Based on estimates of the industrial discount and additional tax revenue, we can define the government’s internal rate of return (IRR) on the sale of industrial land as the rate at which the government should discount the cash flows to obtain a present value. cash flow taxes exactly equal to the initial cost. 

We then quantify these local government IRRs using extensive data on land sales in China from 2007 to 2019. We estimate industrial discounts by comparing the prices of residential lots with industrial lots of similar characteristics and vice versa. We estimate the additional tax revenue from land sales using a difference-in-difference approach by comparing firms that purchased land to control firms that did not. 

To identify the potential choice of land acquisition firms, we use control firms from the same industry and province and perform propensity score matching based on past sales growth and profit margin. 

To estimate the one-time taxes paid by housing developers for each residential land transaction, we estimate the marginal increase in taxes for one RMB increase in housing sales, using data from public developers, multiplied by one for each city’s floor ratio and housing prices. a year after the sale of the residential land. 

We find that from 2007 to 2010, the average industrial land discount is 1000.6 RMB per square meter. Meanwhile, the sale of industrial land earns about 113.6 RMB per square meter in the first two years after the sale, and about 21.2 RMB per square meter in the following years, while the sale of residential land earns 1,215.5 RMB per square meter. in the following year. This translates to an IRR of approximately 8.1percent on the sale of industrial land. That number compares to most city capital cost estimates, which range from 3.5 percent to 7.5 percent. Our results therefore suggest that before 2010 the large decline in industrial land relative to residential land can only be explained by income. After 2010, the IRR decreased significantly from 6.8% in 2010 to 3.79% in 2019. Thus, it seems that the sale of industrial land gradually became a less profitable investment from a purely financial perspective from the government’s perspective. These models raise a number of following questions:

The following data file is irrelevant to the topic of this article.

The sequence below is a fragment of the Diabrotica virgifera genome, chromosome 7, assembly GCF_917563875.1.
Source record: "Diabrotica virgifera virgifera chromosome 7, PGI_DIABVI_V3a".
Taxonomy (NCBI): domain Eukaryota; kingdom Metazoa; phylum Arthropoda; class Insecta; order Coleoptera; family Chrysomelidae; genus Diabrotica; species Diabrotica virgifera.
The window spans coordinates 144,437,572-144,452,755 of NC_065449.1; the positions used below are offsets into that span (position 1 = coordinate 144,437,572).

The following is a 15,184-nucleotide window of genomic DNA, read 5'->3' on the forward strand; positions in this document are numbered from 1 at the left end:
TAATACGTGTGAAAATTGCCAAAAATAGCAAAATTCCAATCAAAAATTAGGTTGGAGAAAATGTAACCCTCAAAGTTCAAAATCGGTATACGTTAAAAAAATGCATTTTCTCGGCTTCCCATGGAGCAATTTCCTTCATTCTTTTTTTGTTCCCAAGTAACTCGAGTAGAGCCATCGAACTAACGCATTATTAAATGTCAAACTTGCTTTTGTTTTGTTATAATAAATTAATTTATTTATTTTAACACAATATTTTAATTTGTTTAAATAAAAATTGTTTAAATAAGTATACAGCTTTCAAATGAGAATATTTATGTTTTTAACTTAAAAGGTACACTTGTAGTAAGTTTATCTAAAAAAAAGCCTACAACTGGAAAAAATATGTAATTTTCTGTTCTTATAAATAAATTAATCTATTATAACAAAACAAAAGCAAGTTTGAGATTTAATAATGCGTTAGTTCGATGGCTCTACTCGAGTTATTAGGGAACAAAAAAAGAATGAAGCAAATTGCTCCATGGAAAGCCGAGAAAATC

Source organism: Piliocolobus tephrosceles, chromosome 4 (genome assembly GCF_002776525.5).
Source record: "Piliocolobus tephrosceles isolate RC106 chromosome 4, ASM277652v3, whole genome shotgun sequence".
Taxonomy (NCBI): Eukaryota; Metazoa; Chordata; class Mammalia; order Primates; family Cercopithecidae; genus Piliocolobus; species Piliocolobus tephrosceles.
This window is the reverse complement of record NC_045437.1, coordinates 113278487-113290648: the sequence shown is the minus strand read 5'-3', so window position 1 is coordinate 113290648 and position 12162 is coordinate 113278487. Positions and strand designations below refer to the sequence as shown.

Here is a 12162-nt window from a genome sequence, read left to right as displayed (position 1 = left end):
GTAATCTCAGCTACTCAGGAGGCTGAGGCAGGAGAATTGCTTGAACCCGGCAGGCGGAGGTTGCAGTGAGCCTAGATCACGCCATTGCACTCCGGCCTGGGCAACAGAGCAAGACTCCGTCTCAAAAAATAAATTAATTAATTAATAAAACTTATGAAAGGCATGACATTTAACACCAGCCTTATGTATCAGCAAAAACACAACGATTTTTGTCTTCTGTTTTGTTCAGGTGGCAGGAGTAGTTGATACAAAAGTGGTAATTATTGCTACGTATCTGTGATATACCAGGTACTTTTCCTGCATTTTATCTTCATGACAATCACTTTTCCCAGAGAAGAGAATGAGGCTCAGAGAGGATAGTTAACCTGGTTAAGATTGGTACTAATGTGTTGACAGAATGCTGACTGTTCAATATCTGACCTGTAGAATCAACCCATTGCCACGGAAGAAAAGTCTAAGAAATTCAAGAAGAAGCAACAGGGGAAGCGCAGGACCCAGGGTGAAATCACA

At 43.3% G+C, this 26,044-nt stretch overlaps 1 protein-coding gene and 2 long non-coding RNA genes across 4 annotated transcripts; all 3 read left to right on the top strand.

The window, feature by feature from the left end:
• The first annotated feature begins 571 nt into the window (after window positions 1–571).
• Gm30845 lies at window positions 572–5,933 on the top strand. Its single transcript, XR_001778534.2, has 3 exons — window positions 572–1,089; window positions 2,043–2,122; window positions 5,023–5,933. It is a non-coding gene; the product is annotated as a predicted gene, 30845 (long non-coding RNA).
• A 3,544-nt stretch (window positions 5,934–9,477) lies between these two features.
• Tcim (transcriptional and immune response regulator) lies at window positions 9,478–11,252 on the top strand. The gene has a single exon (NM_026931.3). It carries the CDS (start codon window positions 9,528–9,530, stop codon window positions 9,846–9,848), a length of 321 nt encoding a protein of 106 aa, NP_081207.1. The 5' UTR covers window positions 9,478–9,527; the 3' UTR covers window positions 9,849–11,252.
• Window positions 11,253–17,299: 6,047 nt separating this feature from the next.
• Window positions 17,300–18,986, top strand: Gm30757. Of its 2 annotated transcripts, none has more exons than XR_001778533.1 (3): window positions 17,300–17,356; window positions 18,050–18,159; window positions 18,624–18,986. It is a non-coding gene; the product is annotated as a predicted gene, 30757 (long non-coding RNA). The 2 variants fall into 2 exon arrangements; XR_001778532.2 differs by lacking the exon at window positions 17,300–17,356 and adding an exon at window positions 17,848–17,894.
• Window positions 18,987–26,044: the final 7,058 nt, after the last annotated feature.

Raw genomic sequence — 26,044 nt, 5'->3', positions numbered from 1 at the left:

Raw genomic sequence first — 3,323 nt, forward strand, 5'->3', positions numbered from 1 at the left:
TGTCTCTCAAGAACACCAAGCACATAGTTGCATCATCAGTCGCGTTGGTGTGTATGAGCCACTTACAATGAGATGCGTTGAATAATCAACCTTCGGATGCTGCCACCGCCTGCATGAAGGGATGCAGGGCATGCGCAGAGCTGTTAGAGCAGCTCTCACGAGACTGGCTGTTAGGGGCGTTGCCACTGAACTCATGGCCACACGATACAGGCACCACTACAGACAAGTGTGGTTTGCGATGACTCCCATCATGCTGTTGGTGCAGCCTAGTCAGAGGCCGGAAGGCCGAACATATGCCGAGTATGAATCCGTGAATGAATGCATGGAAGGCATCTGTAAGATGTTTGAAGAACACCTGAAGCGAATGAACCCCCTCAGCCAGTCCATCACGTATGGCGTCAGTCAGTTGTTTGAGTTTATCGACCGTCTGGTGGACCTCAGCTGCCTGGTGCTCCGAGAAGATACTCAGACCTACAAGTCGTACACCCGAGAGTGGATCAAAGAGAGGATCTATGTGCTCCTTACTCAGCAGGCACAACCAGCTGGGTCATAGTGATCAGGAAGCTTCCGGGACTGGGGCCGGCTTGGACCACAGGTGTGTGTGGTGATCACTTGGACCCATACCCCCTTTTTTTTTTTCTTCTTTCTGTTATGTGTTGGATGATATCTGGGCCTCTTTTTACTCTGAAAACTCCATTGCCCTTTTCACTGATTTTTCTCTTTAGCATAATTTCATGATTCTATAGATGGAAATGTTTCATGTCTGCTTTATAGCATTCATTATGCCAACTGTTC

Do governments take these tax differences into account when making land allocation decisions? Also, what other factors influence these decisions? 

China’s land allocation is the result of a joint decision-making process between the state and local governments, including quotas set by the Ministry of Housing and the Ministry of Urban and Rural Development; we discuss how this process occurs both top-down and bottom-up between different levels of government. To understand the forces influencing land allocation decisions, we construct a simple model of the optimization problem faced by a profit-maximizing local government between the sale of industrial and residential land. We combine two realistic strengths for the Chinese land market. First, municipalities can have market power in the land market, thus their marginal revenue